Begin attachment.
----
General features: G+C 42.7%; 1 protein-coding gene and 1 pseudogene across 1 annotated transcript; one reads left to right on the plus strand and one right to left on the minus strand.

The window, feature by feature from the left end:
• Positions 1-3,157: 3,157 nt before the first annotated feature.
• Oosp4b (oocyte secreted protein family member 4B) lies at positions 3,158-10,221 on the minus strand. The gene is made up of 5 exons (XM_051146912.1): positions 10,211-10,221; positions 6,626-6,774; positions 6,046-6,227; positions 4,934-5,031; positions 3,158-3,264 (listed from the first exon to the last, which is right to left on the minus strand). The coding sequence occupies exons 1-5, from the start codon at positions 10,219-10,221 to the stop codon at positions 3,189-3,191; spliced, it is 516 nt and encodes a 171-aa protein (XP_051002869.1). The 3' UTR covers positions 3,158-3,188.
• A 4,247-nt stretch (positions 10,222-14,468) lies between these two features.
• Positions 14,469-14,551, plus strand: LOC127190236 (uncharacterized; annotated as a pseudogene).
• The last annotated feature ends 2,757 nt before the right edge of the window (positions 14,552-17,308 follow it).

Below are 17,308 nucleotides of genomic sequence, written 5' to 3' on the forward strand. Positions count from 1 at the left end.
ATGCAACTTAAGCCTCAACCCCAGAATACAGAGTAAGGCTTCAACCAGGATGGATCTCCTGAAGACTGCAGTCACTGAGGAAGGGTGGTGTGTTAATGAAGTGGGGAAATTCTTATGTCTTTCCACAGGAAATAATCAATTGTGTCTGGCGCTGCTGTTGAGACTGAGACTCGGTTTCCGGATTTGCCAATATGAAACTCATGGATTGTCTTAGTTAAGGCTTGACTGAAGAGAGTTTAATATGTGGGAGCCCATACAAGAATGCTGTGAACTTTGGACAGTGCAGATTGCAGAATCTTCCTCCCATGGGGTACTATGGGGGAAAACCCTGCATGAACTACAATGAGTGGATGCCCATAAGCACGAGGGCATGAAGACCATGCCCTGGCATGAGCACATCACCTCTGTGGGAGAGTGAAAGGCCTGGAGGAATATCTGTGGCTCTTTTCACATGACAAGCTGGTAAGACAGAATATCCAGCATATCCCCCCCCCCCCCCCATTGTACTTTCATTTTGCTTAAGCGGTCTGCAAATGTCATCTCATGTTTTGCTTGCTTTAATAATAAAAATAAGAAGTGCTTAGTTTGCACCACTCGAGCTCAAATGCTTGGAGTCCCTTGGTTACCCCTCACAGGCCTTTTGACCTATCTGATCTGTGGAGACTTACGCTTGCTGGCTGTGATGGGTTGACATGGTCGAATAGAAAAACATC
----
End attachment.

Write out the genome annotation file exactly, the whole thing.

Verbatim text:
General features: G+C 42.7%; 1 protein-coding gene and 1 pseudogene across 1 annotated transcript; one reads left to right on the plus strand and one right to left on the minus strand.

The window, feature by feature from the left end:
• Positions 1-3,157: 3,157 nt before the first annotated feature.
• Oosp4b (oocyte secreted protein family member 4B) lies at positions 3,158-10,221 on the minus strand. The gene is made up of 5 exons (XM_051146912.1): positions 10,211-10,221; positions 6,626-6,774; positions 6,046-6,227; positions 4,934-5,031; positions 3,158-3,264 (listed from the first exon to the last, which is right to left on the minus strand). The coding sequence occupies exons 1-5, from the start codon at positions 10,219-10,221 to the stop codon at positions 3,189-3,191; spliced, it is 516 nt and encodes a 171-aa protein (XP_051002869.1). The 3' UTR covers positions 3,158-3,188.
• A 4,247-nt stretch (positions 10,222-14,468) lies between these two features.
• Positions 14,469-14,551, plus strand: LOC127190236 (uncharacterized; annotated as a pseudogene).
• The last annotated feature ends 2,757 nt before the right edge of the window (positions 14,552-17,308 follow it).

Below are 17,308 nucleotides of genomic sequence, written 5' to 3' on the forward strand. Positions count from 1 at the left end.
ATGCAACTTAAGCCTCAACCCCAGAATACAGAGTAAGGCTTCAACCAGGATGGATCTCCTGAAGACTGCAGTCACTGAGGAAGGGTGGTGTGTTAATGAAGTGGGGAAATTCTTATGTCTTTCCACAGGAAATAATCAATTGTGTCTGGCGCTGCTGTTGAGACTGAGACTCGGTTTCCGGATTTGCCAATATGAAACTCATGGATTGTCTTAGTTAAGGCTTGACTGAAGAGAGTTTAATATGTGGGAGCCCATACAAGAATGCTGTGAACTTTGGACAGTGCAGATTGCAGAATCTTCCTCCCATGGGGTACTATGGGGGAAAACCCTGCATGAACTACAATGAGTGGATGCCCATAAGCACGAGGGCATGAAGACCATGCCCTGGCATGAGCACATCACCTCTGTGGGAGAGTGAAAGGCCTGGAGGAATATCTGTGGCTCTTTTCACATGACAAGCTGGTAAGACAGAATATCCAGCATATCCCCCCCCCCCCCCCATTGTACTTTCATTTTGCTTAAGCGGTCTGCAAATGTCATCTCATGTTTTGCTTGCTTTAATAATAAAAATAAGAAGTGCTTAGTTTGCACCACTCGAGCTCAAATGCTTGGAGTCCCTTGGTTACCCCTCACAGGCCTTTTGACCTATCTGATCTGTGGAGACTTACGCTTGCTGGCTGTGATGGGTTGACATGGTCGAATAGAAAAACATC